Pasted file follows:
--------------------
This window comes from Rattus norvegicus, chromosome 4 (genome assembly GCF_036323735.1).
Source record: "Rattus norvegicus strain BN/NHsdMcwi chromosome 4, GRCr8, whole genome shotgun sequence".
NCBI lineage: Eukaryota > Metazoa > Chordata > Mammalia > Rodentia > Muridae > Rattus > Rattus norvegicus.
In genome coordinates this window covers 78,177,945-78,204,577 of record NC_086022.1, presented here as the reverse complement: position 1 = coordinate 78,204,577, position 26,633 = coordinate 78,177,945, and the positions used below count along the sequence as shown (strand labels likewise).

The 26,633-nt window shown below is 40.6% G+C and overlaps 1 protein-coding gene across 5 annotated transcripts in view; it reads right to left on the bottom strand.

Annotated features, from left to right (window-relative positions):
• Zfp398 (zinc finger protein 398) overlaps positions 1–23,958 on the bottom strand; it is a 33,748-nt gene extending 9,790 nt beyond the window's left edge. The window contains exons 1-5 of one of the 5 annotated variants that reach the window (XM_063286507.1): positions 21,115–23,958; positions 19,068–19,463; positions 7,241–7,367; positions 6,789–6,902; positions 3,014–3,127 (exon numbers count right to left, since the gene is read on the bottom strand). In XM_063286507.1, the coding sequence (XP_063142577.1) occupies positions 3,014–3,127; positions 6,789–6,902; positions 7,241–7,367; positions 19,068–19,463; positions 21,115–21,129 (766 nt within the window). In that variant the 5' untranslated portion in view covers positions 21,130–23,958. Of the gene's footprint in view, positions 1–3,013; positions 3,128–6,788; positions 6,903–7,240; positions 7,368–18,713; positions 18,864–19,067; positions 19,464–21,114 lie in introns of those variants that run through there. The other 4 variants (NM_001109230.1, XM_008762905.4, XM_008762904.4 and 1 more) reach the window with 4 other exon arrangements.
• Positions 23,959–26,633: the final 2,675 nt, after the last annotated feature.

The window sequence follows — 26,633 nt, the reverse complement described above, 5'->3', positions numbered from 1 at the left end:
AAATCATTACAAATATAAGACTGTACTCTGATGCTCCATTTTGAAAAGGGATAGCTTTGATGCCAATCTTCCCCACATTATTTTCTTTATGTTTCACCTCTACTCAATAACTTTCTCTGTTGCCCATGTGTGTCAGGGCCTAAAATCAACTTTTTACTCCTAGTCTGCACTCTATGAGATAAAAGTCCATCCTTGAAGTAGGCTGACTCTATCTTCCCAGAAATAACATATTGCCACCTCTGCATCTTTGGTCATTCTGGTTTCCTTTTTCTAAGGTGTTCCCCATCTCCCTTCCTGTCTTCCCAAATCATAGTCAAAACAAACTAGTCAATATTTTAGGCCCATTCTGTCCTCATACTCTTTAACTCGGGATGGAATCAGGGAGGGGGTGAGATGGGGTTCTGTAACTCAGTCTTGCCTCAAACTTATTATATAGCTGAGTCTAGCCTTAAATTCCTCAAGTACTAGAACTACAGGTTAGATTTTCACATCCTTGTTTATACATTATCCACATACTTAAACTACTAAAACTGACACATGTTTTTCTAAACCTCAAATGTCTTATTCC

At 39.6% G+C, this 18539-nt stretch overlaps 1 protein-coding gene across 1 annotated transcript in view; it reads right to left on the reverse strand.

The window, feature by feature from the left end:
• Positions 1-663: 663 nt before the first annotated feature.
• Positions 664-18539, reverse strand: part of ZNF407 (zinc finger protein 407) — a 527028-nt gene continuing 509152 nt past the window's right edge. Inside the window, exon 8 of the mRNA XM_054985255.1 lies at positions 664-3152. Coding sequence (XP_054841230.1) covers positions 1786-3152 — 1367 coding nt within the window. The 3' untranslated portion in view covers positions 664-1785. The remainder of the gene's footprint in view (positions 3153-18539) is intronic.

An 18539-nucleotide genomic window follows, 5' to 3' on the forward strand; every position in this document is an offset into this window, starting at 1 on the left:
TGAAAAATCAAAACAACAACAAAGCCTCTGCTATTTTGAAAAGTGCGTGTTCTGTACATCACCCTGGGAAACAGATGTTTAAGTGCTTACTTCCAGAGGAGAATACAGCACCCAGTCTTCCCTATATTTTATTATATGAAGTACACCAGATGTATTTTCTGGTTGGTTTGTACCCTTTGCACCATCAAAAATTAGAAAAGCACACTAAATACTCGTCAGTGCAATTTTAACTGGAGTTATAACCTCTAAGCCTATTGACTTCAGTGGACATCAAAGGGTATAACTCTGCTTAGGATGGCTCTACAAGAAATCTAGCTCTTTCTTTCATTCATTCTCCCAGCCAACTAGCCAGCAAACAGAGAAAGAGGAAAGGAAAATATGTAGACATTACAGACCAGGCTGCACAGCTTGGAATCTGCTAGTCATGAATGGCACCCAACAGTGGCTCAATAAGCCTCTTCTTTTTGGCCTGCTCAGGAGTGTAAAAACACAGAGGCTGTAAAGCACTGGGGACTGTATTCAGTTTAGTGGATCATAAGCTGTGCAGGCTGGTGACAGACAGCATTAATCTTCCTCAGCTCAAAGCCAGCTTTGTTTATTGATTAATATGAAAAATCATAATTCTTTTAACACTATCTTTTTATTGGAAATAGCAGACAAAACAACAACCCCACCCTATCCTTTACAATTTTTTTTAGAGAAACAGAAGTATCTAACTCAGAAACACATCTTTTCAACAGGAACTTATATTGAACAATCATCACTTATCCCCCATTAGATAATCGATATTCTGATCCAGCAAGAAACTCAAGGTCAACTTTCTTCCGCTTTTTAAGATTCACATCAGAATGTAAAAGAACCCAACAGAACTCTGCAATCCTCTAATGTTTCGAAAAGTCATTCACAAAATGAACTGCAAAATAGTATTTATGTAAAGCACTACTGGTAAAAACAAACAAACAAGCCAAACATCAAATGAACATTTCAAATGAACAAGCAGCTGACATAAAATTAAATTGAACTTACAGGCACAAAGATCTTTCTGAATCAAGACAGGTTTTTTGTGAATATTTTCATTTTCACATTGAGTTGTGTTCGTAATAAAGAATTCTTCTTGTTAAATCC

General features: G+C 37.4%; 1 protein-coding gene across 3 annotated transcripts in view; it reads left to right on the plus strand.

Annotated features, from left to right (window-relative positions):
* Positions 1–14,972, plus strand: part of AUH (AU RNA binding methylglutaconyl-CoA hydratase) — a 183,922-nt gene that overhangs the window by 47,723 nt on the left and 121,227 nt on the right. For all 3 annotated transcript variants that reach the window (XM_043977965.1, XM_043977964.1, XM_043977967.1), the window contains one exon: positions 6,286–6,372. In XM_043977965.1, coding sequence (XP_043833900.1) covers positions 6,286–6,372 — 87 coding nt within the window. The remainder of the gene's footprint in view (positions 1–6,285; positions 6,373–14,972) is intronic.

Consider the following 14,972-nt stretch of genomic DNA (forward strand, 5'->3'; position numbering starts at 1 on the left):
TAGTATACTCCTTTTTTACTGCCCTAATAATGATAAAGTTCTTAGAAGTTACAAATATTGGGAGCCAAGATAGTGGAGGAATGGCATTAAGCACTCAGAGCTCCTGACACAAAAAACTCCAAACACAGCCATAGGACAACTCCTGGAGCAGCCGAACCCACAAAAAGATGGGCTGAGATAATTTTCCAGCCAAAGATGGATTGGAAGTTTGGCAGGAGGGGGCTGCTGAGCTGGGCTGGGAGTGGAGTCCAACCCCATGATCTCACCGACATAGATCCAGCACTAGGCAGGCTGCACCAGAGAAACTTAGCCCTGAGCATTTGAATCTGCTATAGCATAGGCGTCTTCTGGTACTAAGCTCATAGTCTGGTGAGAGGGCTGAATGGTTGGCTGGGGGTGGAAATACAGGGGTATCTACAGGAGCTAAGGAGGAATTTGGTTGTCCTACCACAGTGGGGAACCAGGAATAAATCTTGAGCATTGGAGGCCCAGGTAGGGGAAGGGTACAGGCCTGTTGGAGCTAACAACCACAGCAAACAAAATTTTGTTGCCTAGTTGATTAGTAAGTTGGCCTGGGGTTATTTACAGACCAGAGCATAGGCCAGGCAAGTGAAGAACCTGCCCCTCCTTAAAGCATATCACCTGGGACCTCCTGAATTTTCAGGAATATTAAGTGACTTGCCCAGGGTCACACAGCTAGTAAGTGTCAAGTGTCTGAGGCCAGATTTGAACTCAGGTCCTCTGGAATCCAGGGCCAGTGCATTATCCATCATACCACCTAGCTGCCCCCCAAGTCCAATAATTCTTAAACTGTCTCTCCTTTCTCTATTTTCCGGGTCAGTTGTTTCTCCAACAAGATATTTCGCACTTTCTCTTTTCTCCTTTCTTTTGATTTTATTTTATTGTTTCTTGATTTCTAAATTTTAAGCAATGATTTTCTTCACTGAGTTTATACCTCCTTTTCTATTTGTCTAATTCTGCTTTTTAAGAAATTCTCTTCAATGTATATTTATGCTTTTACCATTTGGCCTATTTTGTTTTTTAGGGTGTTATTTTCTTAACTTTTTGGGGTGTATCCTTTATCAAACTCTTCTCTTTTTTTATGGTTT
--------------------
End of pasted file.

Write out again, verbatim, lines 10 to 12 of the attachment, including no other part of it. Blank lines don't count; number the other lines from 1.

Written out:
AAATCATTACAAATATAAGACTGTACTCTGATGCTCCATTTTGAAAAGGGATAGCTTTGATGCCAATCTTCCCCACATTATTTTCTTTATGTTTCACCTCTACTCAATAACTTTCTCTGTTGCCCATGTGTGTCAGGGCCTAAAATCAACTTTTTACTCCTAGTCTGCACTCTATGAGATAAAAGTCCATCCTTGAAGTAGGCTGACTCTATCTTCCCAGAAATAACATATTGCCACCTCTGCATCTTTGGTCATTCTGGTTTCCTTTTTCTAAGGTGTTCCCCATCTCCCTTCCTGTCTTCCCAAATCATAGTCAAAACAAACTAGTCAATATTTTAGGCCCATTCTGTCCTCATACTCTTTAACTCGGGATGGAATCAGGGAGGGGGTGAGATGGGGTTCTGTAACTCAGTCTTGCCTCAAACTTATTATATAGCTGAGTCTAGCCTTAAATTCCTCAAGTACTAGAACTACAGGTTAGATTTTCACATCCTTGTTTATACATTATCCACATACTTAAACTACTAAAACTGACACATGTTTTTCTAAACCTCAAATGTCTTATTCC

At 39.6% G+C, this 18539-nt stretch overlaps 1 protein-coding gene across 1 annotated transcript in view; it reads right to left on the reverse strand.

The window, feature by feature from the left end: